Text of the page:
Colorado River Basin Salinity Control Act

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The Colorado River Basin Salinity Control Act, Public Law 93-320, and the laws authorizing three other conservation cost-sharing programs were begun June 24, 1974. In the 1996 farm bill, Public Law 104-127, they were repealed and replaced by a new cost-sharing program, the Environmental Quality Incentives Program (EQIP).

Program - Public Law 93-320[edit]

The Colorado River Basin Salinity Control Act (SCA), Public Law 93-320, was enacted 24 June 1974. The SCA was an Act to authorize the construction, operation, and maintenance of certain works in the Colorado River Basin to control the salinity of water delivered to users in the United States and Mexico.

The law was administered by the Farm Service Agency until FY1996, when management was transferred to the Natural Resources Conservation Service.


Until it was replaced, the Colorado River Basin Salinity Control Program provided cost-sharing assistance to producers to install on-farm irrigation system improvements to prevent irrigation water heavily charged with salts and minerals from reentering the Colorado River. Participating farmers received up to 70% of total project costs and technical assistance. Participation was concentrated at sites where problems existed. This program was available to producers in the seven states of the Colorado River watershed.

Amendments - Public Law 93-320[edit]

The SCA has been amended five times:

  • Public Law 98-569, "An Act to Amend the Salinity Control Act, enacted 30 October 1984;
  • Public Law 104-20, "An Act to Amend the Salinity Control Act, enacted 28 July 1995;
  • Public Law 104-127. "Federal Agricultural Improvement and Reform Act of 1996, enacted 4 April 1996;
  • Public Law 106-459, "An Act to Amend the Salinity Control Act, " enacted 7 November 2000;
  • Public Law 110-234, "Food, Conservation, and Energy Act of 2008" enacted 22 May 2008.

Program - Public Law 98-569[edit]

PL98-569 authorized the Secretary of Agriculture to develop and implement a voluntary on-farm program by:

  • (1) identifying irrigation salt source areas,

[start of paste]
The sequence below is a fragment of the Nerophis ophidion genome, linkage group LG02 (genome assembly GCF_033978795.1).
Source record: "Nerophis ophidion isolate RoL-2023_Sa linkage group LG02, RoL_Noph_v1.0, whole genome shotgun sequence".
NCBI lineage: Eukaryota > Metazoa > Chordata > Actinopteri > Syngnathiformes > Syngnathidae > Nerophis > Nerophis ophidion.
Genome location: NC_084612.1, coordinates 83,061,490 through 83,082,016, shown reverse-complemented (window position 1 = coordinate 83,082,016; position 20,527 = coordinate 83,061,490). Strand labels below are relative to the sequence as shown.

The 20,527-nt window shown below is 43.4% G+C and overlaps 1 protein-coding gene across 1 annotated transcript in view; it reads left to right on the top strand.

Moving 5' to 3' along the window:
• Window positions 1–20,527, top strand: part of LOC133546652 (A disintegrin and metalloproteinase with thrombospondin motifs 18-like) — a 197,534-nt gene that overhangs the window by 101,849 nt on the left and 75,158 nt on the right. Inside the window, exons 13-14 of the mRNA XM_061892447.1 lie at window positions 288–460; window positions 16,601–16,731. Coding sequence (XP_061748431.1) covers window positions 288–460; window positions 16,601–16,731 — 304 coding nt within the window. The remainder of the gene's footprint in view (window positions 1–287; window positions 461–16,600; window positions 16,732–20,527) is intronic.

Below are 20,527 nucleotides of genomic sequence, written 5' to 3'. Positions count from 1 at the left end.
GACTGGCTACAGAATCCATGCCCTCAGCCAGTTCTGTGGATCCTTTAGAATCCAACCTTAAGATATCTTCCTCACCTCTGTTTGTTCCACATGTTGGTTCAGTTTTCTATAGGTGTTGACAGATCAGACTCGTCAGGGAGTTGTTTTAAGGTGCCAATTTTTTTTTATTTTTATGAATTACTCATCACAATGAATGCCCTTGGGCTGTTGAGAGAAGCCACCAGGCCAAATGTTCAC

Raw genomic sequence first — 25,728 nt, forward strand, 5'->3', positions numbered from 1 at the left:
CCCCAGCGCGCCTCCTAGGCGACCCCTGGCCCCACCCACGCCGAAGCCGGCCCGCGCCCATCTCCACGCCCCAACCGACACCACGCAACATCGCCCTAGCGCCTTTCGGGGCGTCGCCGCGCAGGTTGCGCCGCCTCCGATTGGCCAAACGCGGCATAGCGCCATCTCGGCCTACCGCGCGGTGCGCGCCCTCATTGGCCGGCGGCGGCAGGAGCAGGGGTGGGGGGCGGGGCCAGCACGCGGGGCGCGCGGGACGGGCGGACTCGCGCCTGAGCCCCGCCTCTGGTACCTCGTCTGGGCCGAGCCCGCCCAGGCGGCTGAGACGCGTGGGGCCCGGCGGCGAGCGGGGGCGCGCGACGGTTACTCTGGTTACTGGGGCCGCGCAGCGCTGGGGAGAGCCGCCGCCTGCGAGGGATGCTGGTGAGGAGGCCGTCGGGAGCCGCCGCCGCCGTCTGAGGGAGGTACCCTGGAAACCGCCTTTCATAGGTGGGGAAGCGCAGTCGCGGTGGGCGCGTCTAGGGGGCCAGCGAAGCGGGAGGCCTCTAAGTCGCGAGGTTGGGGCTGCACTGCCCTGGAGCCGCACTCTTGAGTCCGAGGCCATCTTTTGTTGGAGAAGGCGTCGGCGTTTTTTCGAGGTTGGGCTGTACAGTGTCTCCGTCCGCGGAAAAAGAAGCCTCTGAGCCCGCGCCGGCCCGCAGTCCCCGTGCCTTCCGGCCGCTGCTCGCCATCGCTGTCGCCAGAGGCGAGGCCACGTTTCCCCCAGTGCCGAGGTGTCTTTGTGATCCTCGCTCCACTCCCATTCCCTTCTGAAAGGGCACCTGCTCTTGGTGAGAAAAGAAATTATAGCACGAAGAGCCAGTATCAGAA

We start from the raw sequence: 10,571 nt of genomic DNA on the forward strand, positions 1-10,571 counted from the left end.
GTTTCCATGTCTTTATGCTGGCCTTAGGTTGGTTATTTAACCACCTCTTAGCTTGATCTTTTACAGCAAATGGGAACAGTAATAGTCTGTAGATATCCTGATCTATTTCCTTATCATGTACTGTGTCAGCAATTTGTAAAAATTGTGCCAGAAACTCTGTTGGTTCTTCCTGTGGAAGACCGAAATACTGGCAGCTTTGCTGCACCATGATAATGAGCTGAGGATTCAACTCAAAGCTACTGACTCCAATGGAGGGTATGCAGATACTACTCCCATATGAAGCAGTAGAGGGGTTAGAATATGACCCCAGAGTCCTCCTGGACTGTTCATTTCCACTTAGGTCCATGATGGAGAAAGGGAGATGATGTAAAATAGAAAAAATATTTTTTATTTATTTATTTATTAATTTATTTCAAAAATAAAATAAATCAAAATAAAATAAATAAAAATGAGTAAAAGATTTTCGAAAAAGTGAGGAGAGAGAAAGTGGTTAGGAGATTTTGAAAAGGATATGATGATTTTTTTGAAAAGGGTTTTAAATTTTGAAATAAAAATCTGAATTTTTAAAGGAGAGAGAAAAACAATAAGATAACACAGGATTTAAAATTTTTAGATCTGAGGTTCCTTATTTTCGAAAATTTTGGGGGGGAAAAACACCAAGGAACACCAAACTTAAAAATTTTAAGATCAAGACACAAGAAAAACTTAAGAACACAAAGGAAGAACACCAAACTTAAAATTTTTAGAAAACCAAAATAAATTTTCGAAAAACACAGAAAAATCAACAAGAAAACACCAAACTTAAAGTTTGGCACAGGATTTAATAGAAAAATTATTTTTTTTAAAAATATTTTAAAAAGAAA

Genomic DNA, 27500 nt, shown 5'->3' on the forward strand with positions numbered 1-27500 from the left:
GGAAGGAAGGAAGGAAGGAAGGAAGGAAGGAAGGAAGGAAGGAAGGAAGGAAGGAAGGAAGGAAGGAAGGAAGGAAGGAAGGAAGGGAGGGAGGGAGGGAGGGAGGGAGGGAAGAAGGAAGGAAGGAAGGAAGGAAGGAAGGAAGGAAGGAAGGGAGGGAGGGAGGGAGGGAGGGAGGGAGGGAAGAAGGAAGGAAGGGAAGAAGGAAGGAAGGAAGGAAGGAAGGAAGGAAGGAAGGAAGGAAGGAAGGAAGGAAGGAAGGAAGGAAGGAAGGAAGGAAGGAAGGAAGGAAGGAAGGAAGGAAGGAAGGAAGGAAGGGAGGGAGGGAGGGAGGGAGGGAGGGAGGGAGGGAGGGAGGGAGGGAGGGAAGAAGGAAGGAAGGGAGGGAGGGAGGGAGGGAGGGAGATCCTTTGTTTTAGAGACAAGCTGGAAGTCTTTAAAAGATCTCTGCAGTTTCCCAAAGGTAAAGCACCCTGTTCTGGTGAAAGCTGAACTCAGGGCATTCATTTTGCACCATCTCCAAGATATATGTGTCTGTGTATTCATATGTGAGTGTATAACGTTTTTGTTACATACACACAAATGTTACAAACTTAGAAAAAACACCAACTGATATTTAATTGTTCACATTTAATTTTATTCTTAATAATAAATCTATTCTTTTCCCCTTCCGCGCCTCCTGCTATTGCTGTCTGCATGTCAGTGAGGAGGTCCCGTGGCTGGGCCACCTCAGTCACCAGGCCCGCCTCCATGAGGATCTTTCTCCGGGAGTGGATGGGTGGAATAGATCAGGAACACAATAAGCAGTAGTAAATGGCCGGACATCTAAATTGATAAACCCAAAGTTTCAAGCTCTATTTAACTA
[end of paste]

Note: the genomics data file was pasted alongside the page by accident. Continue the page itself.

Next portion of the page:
• (2) developing and implementing salinity control plans,
  • (3) providing technical and financial assistance to individuals, group, and irrigation districts or canal companies for implementing on-farm and related lateral improvements,
  • (4) conducting education, research, and demonstration activities,
  • (5) provide on-farm irrigation water management assistance,
  • (6) conduct monitoring and evaluation activities to determine program effectiveness,
  • (7) require 30 percent local cost sharing from implementation of on-farm improvements with 30 percent of the balance of the funds repaid in the same manner as the Interior Department's program from the Upper and Lower Basin funds.

PL98-569 also authorized the Bureau of Land Management (BLM) to proceed with planning for the Sinbad Valley Unit and to develop a program to minimize salt contributions to the Colorado River from lands administered by the BLM.

Amendments - Public Law 98-569[edit]

Public Law 98-569 amendments included:

  • (1) authorization of construction of two new salinity control units, Stage 1 of the Lower Gunnison Basin Unit and the McElmo Creek Unit as a part of the Dolores Project,
  • (2) the use of cost-effectiveness as a decision-making criteria,
  • (3) new authority for the Secretary of the Interior to contract with non-Federal entities for organization, construction, operation, maintenance, and replacement of authorized salinity control facilities,
  • (4) requiring the replacing of incidental fish and wildlife values foregone as salinity control units are constructed,
  • (5) requiring thirty percent cost sharing from the Upper and Lower Basin funds on the newly authorized units to be repaid during the year the expenditures are made or over time with interest and
  • (6) deauthorized the Crystal Geyser Unit.

See also[edit]